Thérouanne in 1539, shortly before it was destroyed by Charles Quint. When preparing a mission, it is helpful to consult archive documents.
Photo: Pas-de-Calais Departmental Archives.
 
Aerial photo of the town of Thérouanne. We can see, revealed in spectacular fashion, the ancient wall that once surrounded the city.
 
Final check-up before takeoff...
A day in the air
Preparing for the mission
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Thérouanne in 1539, shortly before it was destroyed by Charles Quint. When preparing a mission, it is helpful to consult archive documents. Photo: Pas-de-Calais Departmental Archives.

Aerial photo of the town of Thérouanne. We can see, revealed in spectacular fashion, the ancient wall that once surrounded the city.

Final check-up before takeoff...
Late March
A flyover early in the month proved fruitful, since it was done after plowing. Since then, it has rained a great deal. As soon as the atmospheric conditions permit, a new flyover is planned.

Fortunately, the weather forecast calls for clear skies on the 26th or 27th. Having contacted our usual pilot, we reserve a plane for those dates at the flying club, where we are members, and plan to take off around 7 a.m.

Preparing for the mission
To prepare for this new mission, long hours are spent reviewing the sites that were discovered in previous years and closely examining the photographs that have been taken, to determine if certain sites should be the object of new flyovers in order to complete the data that we already have.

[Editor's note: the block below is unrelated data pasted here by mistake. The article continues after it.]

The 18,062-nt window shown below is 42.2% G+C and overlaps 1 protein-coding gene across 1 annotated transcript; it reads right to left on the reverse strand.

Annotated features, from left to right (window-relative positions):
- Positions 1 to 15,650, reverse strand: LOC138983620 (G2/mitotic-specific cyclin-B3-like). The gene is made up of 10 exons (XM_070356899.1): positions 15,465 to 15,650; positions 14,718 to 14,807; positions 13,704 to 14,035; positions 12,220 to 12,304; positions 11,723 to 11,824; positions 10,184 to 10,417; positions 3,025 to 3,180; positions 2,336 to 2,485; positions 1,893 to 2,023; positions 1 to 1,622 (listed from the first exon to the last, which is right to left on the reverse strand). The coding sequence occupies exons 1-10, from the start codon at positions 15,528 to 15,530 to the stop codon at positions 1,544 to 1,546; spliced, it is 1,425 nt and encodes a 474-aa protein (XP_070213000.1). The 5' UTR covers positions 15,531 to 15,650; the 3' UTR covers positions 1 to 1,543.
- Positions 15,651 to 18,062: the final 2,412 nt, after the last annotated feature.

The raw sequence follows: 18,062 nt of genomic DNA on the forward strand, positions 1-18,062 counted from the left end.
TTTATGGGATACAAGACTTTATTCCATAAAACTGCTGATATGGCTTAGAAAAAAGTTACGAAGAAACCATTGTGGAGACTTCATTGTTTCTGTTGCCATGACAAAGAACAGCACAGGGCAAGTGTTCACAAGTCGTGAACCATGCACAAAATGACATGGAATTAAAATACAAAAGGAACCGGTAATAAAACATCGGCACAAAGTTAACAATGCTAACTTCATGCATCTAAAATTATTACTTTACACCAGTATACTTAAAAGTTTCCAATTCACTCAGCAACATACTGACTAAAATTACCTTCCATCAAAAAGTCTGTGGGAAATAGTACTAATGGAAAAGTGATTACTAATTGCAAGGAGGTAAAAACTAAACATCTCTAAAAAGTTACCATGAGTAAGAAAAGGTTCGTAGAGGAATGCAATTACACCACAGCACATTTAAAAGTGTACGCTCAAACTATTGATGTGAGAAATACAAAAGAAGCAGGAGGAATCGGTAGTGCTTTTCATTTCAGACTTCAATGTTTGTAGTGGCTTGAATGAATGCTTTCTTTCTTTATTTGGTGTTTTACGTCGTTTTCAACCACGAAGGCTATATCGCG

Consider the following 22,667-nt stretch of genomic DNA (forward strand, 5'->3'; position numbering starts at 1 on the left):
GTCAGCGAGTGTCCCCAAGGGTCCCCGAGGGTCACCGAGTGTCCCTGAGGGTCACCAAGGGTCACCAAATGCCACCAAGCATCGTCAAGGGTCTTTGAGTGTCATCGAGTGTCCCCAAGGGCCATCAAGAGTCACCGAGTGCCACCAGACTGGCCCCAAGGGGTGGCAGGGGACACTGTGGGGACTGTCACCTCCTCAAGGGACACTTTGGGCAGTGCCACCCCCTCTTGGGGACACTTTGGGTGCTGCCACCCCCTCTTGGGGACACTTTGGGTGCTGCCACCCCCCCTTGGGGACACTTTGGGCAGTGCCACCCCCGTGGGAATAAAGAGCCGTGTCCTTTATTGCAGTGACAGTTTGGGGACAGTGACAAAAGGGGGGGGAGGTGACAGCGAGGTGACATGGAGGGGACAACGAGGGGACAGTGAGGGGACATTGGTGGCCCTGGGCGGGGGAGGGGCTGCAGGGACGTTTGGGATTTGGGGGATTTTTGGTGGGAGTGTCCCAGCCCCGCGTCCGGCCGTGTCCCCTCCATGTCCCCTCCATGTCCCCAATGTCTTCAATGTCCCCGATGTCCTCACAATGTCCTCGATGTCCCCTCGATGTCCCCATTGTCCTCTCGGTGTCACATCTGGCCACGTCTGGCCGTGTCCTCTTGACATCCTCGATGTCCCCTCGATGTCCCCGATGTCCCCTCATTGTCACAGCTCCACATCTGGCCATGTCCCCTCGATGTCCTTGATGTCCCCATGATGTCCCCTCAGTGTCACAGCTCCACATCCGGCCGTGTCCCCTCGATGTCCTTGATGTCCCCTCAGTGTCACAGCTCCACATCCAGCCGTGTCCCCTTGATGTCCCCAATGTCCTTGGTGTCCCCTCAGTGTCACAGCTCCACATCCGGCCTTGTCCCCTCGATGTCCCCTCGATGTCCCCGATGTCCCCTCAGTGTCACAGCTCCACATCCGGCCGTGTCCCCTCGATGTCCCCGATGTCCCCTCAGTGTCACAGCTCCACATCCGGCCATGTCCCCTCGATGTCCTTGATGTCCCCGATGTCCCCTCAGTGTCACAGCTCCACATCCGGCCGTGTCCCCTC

If this is the case, we locate them on the IGN map that we will take on board with us, because it is particularly suited to our needs. The scale of 1/100,000 let us cover a fairly large surface, and makes it easy to recognize wooded areas, as well as the shape of villages, waterways, and road and rail networks.

Certain aerial prospectors use the Michelin maps. The cross-hatching on the map indicates zones that need to be prospected more closely, since up to the present they have yielded nothing.


The day before takeoff
We have to contact the farmers that we know and make a trip out into the fields. This will help us better understand how the agricultural work is advancing, depending on the type of terrain, and to prioritize our flyovers.

The day
It's raining cats and dogs on the morning of the 26th. The flight must be delayed, especially since the weather forecast promises a sunny day tomorrow.

The next day
At the same time on the 27th, there is a thick fog… and that means good weather. We have to wait until it breaks up a bit, so we drop in at the weather station.
On the station screens, we can see that it is much clearer in the east. We decide to quickly take off and fly in this direction, before the fog has entirely disappeared.

Equipment check
When we arrive at the aerodrome, the pilot performs a regulation check-up. Armed with his flight log and aeronautic map, the pilot checks the oil and gas levels, and makes sure that the plane is in good working order.

For our part, we check our camera equipment and film supply, and make sure we have our 1:100,000 scale maps, on which we have marked our objectives. We also take along a set of 1:25,000 scale archaeological maps, which we rarely consult while in the air, but which have come in handy on certain occasions.

It is also useful to bring along a tape recorder to record our observations, and a GPS system that will supply us with the geographic coordinates of the sites we photograph. Most flying club planes are now equipped with this system.



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